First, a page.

Now in the wake of the pandemic disruption, a change to the grading taxonomy would provide a reset for the currency of grades without the pain of reforming curriculum and assessment approaches. Ten grades are probably more than needed – GCSEs cover two qualification levels (Level 1 and Level 2) so greater bandwidth is required – and more grades create more grade boundaries around which knife-edge marking decisions can be life-changing for candidates.

On the other hand, universities would welcome finer-grained distinctions, particularly at the top, when a period of demand outstripping supply (and possibly student number caps and minimum entry requirements) will change the selective admissions dynamic.

The more interesting opportunity that a numbered grade system would present is a potential move to single-level tests – in which a candidate could sit an exam for, say, A level Grade 8 mathematics, rather than a paper designed to accommodate a range of grade performances (which is, incidentally, particularly difficult for mathematics). 

This approach has been widely used and accepted in music exams. Thinking of assessment as a stepped and when-ready process across the whole 14-19 education phase would be another iteration of this approach, especially if digital tests were available.

I’ve never supported the scrap-GCSEs narrative but allowing students to take grade exams at the appropriate level at 16 if they need this for progression, or to continue their studies and take higher grades at 17 or 18 to support application for higher-level studies makes a lot of sense.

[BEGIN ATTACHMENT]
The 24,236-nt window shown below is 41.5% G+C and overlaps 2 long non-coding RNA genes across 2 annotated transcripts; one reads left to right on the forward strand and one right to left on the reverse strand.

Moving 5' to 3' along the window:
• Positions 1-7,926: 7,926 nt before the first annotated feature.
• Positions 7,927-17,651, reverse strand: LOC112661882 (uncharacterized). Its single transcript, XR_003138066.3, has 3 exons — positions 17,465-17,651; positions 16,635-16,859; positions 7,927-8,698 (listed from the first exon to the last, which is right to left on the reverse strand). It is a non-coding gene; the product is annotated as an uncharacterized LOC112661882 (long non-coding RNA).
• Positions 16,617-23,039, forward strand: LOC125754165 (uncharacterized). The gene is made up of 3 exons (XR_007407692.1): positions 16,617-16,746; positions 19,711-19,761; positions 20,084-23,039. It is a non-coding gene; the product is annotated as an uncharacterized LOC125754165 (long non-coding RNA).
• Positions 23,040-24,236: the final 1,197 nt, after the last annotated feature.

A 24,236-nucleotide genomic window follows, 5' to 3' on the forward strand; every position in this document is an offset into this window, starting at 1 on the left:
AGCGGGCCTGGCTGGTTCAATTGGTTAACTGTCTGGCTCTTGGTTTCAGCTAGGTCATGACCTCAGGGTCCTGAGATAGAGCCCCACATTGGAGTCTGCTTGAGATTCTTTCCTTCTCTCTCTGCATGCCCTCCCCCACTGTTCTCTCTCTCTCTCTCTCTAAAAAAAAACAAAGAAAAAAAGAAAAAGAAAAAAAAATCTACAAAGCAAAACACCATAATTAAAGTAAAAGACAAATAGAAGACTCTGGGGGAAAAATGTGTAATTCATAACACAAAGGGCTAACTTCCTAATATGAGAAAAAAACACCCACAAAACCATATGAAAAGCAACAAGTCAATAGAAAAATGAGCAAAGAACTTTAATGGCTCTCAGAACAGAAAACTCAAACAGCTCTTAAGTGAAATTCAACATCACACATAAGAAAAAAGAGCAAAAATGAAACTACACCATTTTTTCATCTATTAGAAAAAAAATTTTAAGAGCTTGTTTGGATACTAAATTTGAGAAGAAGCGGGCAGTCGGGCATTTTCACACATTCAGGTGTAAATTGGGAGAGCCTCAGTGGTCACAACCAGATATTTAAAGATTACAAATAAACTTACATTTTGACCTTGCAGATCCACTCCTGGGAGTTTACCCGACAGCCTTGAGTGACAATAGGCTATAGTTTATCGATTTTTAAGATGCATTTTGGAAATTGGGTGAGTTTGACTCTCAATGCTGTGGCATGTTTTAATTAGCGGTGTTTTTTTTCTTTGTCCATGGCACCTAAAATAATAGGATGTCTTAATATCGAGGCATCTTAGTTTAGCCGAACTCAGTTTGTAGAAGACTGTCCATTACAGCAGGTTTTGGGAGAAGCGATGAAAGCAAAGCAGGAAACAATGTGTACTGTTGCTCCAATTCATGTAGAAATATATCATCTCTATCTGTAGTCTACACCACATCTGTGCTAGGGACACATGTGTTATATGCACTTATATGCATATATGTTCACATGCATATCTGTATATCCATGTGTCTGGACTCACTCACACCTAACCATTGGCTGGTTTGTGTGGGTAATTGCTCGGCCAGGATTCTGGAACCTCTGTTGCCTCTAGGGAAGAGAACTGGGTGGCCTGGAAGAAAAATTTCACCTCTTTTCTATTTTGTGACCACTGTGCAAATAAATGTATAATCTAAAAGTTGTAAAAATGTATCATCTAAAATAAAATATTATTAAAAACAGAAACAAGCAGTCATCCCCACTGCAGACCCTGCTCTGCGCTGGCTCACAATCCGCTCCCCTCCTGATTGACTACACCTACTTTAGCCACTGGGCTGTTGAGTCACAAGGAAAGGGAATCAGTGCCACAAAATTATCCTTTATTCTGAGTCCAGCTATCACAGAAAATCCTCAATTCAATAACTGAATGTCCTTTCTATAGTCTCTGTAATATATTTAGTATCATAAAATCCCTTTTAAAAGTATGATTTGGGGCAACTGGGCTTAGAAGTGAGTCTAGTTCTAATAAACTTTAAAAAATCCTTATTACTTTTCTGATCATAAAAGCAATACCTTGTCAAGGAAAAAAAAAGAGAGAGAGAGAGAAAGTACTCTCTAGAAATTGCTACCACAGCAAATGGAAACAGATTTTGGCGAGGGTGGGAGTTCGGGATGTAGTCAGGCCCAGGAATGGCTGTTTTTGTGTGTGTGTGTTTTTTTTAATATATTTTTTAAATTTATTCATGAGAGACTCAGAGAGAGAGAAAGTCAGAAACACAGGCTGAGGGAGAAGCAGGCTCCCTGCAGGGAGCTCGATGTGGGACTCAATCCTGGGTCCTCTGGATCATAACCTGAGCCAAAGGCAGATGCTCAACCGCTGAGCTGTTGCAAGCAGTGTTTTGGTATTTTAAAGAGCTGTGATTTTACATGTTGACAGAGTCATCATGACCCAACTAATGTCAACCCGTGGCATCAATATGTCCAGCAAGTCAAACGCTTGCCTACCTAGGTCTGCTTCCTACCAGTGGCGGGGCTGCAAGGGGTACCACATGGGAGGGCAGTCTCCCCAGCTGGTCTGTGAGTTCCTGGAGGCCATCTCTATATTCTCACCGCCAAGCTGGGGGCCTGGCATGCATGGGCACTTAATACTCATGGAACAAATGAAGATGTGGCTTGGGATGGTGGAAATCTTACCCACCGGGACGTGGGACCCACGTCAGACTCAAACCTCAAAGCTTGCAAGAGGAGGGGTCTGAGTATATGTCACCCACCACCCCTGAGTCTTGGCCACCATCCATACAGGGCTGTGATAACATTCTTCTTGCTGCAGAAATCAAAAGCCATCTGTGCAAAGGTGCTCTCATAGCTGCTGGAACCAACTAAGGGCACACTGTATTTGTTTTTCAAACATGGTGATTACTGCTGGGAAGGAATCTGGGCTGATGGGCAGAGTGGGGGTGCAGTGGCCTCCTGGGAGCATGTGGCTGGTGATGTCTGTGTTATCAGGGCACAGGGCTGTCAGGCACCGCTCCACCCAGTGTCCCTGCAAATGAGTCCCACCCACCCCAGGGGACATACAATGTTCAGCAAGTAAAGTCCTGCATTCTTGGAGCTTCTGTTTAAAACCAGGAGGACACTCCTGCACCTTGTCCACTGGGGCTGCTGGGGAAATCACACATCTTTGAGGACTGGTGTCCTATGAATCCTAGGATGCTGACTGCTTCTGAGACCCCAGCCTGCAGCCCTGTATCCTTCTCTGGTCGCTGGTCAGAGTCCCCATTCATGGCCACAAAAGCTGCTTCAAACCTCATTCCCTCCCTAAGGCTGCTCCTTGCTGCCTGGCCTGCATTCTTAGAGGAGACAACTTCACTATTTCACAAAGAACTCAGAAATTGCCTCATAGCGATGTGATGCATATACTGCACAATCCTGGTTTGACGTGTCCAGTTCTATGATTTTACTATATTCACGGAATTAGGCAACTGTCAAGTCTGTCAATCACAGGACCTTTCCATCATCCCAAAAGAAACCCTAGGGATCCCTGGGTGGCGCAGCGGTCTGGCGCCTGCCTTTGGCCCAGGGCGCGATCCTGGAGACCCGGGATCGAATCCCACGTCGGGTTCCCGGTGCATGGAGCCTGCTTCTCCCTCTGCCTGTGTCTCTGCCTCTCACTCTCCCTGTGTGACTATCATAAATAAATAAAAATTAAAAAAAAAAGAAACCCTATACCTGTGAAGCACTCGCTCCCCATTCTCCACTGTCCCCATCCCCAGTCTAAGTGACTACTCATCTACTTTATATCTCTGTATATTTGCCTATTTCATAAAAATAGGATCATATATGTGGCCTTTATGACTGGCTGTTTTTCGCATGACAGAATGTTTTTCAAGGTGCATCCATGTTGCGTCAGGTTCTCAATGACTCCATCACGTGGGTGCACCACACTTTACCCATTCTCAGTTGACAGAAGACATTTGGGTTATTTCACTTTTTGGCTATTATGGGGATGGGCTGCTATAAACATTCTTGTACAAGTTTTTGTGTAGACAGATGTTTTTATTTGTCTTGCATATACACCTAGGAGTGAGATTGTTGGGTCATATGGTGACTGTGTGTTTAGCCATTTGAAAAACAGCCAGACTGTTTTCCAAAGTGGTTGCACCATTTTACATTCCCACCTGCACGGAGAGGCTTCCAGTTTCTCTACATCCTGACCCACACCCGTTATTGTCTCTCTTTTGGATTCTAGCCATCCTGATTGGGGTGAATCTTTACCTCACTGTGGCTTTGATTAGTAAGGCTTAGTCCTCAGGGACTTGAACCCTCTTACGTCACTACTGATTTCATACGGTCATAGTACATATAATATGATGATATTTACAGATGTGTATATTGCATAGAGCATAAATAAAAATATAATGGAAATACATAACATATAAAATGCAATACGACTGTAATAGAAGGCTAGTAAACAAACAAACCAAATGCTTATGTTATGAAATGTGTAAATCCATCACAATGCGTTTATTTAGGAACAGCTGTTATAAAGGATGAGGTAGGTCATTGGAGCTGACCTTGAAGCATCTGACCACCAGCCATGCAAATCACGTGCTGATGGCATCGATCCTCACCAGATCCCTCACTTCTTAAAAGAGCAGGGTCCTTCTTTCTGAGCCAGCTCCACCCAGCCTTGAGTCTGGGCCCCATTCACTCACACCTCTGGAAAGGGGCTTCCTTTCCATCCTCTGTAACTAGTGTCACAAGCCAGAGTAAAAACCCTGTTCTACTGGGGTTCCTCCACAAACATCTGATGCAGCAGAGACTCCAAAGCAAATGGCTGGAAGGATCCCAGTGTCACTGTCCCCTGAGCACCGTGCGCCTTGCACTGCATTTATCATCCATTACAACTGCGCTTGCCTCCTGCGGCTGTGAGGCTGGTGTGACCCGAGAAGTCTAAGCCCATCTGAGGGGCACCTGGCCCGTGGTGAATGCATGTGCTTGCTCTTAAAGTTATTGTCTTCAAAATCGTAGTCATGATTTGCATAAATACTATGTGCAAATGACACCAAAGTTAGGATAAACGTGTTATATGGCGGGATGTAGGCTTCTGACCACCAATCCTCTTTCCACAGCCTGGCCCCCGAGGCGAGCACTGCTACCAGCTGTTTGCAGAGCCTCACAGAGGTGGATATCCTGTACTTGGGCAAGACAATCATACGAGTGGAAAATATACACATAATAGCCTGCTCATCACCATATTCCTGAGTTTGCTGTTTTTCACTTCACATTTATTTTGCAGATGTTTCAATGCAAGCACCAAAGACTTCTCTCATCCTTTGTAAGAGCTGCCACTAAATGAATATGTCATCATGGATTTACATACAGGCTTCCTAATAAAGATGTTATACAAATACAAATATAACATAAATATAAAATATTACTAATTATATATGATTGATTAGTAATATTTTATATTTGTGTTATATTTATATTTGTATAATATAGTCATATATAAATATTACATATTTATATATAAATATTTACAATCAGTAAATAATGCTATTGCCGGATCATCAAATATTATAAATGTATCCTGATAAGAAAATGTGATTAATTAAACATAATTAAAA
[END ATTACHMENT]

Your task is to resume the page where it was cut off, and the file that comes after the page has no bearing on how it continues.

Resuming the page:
Stage-not-age based education would, admittedly, cause a massive disruption to the organisation of secondary education, but it might support a better, fairer and more motivating experience for students who would be taught with other students at the same level rather than in multilevel classes. 

Single-level exams would offer better quality questions, and a more accurate assessment against the standard when even Ofqual admits that current exam marking is only accurate to within one grade either way. Universities might welcome this for admissions purposes. 

Discuss, as they say.

Mary Curnock Cook is former chief executive of Ucas.

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Reader's comments (1)

If I might take up the invitation to discuss please... There is another problem-to-solve too. As Ofqual's then Chief Regulator, Dame Glenys Stacey, admitted to the Select Committee on 2 September 2020, exam grades are only "reliable to one grade either way". Or, expressed in rather different language, on average across all subjects, about 1 grade in every 4 is wrong (with significant variability by subject and by mark within subject) , as explicitly shown here: https://rethinkingassessment.com/rethinking-blogs/just-how-reliable-are-exam-grades/. Furthermore, introducing a greater number of grades necessarily implies a narrowing of the average grade width. This makes grades even more unreliable, as acknowledged on page 21 of Ofqual's November 2016 report, Marking Consistency Metrics: "Thus, the wider the grade boundary locations, the greater the probability of candidates receiving the definitive grade. This is a very important point: the design of an assessment might be as important as marking consistency in securing the ‘true’ grade for candidates." (https://assets.publishing.service.gov.uk/government/uploads/system/uploads/attachment_data/file/681625/Marking_consistency_metrics_-_November_2016.pdf) There is no doubt that a 'reset' is required. But simply to change the grading structure to obscure comparisons between post-2022 and pre-2019 is missing an ideal opportunity - to change the policy by which a candidate's assessment is fairly determined from necessarily 'fuzzy' marks so that the assessment is no longer "reliable to one grade either way" but "fully reliable and trustworthy, full stop". (https://www.sixthformcolleges.org/1412/blog-6/post/31/exam-grades-can-never-be-accurate-but-they-can-be-reliable)